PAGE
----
Sunday, September 29, 2019

Ferrari 288 GTO - $3.3m

The Ferrari GTO (Ferrari 288 GTO) is an exotic homologation of the Ferrari 308 GTB produced from 1984 to 1987.

The GTO never raced and all 272 cars built remained purely road cars. The GTO's 2,855 cc (2.9 L; 174.2 cu in) V8 was mounted longitudinally, using the 308's rear trunk space. This was necessary to make room for the twin turbochargers and intercoolers.
The GTO could accelerate from 0-60 mph (97 km/h) in around 5 seconds with 0-125 mph (201 km/h) coming in 15 seconds onto a top speed of 189 mph. (304 km/h) It was the fastest street-legal production car of its time.
The cars are intensely collected. Hagerty suggests a concours example trends around $3.4m.

This 1985 Ferrari 288 GTO hammered for $3.3m in January.
The GTO was the first in the lineage of modern Ferrari supercars, and it remains rare, as they are seldom seen outside of air conditioned garages or for public sale. It quickly became the must-have Ferrari for collectors.

With a low build number of 272, 288 GTOs are among the best Ferrari investments.

Saturday, September 28, 2019

Jerry Seinfeld's Porsches

Jerry Seinfeld cleared out a portion of his car collection in March 2016 at Amelia Island. Gooding & Co. rolled 18 cars across the block. 17 sold for a total of $22,244,500.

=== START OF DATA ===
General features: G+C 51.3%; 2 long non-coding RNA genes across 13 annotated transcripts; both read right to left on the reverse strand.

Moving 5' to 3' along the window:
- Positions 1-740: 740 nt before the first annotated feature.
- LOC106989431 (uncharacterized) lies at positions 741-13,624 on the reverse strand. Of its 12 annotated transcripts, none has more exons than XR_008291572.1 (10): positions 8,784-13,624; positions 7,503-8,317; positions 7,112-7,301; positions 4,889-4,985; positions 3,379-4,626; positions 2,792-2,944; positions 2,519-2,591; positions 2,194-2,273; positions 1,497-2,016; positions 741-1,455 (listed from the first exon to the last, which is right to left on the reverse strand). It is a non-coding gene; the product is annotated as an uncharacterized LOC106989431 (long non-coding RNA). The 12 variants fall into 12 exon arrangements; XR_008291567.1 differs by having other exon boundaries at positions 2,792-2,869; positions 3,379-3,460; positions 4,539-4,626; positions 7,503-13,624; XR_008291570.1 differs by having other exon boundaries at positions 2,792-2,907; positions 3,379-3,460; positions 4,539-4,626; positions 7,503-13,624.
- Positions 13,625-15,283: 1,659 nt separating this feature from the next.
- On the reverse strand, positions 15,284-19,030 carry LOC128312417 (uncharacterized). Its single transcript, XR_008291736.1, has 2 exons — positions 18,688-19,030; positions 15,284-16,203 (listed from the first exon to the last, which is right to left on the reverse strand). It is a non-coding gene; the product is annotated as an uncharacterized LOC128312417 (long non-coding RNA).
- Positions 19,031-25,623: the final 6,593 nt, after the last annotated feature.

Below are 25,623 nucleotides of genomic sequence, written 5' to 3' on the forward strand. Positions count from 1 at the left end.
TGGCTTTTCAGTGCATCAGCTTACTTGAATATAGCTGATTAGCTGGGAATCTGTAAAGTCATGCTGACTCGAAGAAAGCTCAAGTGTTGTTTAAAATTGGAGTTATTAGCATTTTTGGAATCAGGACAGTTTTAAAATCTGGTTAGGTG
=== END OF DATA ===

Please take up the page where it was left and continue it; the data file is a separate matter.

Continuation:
2012 Porsche 997 GT3 Cup 4.0 - $462,000

1955 Porsche 550 Spyder $5.3m

1974 Porsche 911 Carrera 3.0 $2.3 million
1990 Porsche 962C $1.65m

1959 Porsche 718 RSK $2.9m

1989 Porsche 911 Carrera Speedster $363,000
1958 Porsche 597 Jagdwagen $330,000

1973 Porsche 917/30 Can-Am Spyder $3 million

1997 Porsche 993 Cup 3.8 RSR $935,000

1958 Porsche 356 A 1500 GS/GT Carrera Speedster $1.5m.

2011 Porsche 997 Speedster $440,000

1957 Porsche 356 A Speedster $682,000

1966 Porsche 911 $275,000

1963 Porsche 356 B 2000 GS/GT Carrera 2 Coupe $825,000


1994 Porsche 964 Turbo 3.6 S Flachbau $1m

1968 Chevrolet Yenko Camaro - $600k

Yenko Camaro YS-8021. One of 64 produced and less than 20 believed to still exist. Restored in 1989. This example, sold at Mecum’s Las Vegas auction, is the most expensive Yenko Camaro ever sold at auction.